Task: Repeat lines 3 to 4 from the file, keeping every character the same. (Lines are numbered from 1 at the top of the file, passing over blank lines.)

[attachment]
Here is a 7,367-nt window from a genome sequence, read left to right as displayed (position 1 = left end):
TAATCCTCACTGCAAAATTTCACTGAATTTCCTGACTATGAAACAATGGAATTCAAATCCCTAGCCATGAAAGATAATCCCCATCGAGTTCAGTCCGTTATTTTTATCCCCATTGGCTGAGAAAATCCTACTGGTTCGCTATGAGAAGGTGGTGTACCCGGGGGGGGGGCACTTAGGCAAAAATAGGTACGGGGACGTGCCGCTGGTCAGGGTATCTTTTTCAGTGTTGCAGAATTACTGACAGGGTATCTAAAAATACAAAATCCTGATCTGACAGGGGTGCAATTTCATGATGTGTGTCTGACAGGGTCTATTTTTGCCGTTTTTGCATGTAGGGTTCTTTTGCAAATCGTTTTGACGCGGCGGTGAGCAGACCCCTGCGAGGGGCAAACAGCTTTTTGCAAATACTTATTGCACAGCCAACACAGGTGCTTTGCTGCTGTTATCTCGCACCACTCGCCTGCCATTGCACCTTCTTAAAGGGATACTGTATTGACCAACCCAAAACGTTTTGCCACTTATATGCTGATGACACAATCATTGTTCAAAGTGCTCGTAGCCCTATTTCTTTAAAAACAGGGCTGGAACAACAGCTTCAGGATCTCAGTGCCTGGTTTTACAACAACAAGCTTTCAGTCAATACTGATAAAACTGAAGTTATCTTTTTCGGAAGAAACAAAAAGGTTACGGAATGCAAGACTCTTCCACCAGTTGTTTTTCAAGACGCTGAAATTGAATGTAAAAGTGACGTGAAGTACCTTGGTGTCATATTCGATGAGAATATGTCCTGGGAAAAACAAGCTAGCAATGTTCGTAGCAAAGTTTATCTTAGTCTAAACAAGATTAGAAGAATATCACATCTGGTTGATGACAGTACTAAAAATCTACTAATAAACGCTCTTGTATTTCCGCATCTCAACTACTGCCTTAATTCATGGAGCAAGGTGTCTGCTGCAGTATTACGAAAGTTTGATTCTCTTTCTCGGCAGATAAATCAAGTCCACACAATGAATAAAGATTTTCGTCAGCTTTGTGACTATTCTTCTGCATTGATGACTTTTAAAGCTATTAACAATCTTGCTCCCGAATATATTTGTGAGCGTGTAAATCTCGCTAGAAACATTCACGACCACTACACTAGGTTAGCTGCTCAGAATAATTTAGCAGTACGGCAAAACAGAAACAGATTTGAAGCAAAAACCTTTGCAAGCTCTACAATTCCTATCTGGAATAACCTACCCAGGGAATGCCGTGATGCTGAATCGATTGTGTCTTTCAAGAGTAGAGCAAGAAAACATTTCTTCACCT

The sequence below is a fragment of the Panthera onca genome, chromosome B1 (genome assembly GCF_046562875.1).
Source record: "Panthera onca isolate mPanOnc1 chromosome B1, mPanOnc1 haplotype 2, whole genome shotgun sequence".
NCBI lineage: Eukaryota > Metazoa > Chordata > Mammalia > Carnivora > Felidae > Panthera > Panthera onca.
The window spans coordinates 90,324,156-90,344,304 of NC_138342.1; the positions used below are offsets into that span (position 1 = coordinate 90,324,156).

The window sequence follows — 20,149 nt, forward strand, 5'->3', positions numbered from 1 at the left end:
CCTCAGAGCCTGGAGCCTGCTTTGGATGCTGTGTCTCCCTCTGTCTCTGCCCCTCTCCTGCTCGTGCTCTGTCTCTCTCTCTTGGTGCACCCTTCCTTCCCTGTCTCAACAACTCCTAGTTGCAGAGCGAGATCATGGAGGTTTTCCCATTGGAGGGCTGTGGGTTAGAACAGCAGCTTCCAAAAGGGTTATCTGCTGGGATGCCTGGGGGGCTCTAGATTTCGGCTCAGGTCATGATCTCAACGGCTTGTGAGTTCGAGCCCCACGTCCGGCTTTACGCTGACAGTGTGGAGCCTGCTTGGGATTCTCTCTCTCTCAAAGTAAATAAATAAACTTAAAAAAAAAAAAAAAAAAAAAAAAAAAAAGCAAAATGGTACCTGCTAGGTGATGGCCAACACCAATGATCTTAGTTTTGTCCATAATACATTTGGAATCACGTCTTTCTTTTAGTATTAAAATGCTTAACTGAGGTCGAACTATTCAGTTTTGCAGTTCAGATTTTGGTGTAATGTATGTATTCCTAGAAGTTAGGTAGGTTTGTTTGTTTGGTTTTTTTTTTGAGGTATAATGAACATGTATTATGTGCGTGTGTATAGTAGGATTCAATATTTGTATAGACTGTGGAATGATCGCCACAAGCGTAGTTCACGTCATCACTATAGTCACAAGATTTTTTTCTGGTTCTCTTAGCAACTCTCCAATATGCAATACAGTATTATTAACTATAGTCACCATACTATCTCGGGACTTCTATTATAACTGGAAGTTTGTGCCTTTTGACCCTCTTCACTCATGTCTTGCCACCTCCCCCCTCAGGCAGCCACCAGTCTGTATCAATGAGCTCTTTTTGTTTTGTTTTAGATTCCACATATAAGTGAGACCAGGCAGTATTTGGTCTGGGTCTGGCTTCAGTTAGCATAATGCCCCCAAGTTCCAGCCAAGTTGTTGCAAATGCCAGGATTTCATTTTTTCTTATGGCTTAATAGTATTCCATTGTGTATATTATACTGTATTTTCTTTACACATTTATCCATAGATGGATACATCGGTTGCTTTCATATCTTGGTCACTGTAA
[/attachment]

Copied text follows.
The sequence below is a fragment of the Panthera onca genome, chromosome B1 (genome assembly GCF_046562875.1).
Source record: "Panthera onca isolate mPanOnc1 chromosome B1, mPanOnc1 haplotype 2, whole genome shotgun sequence".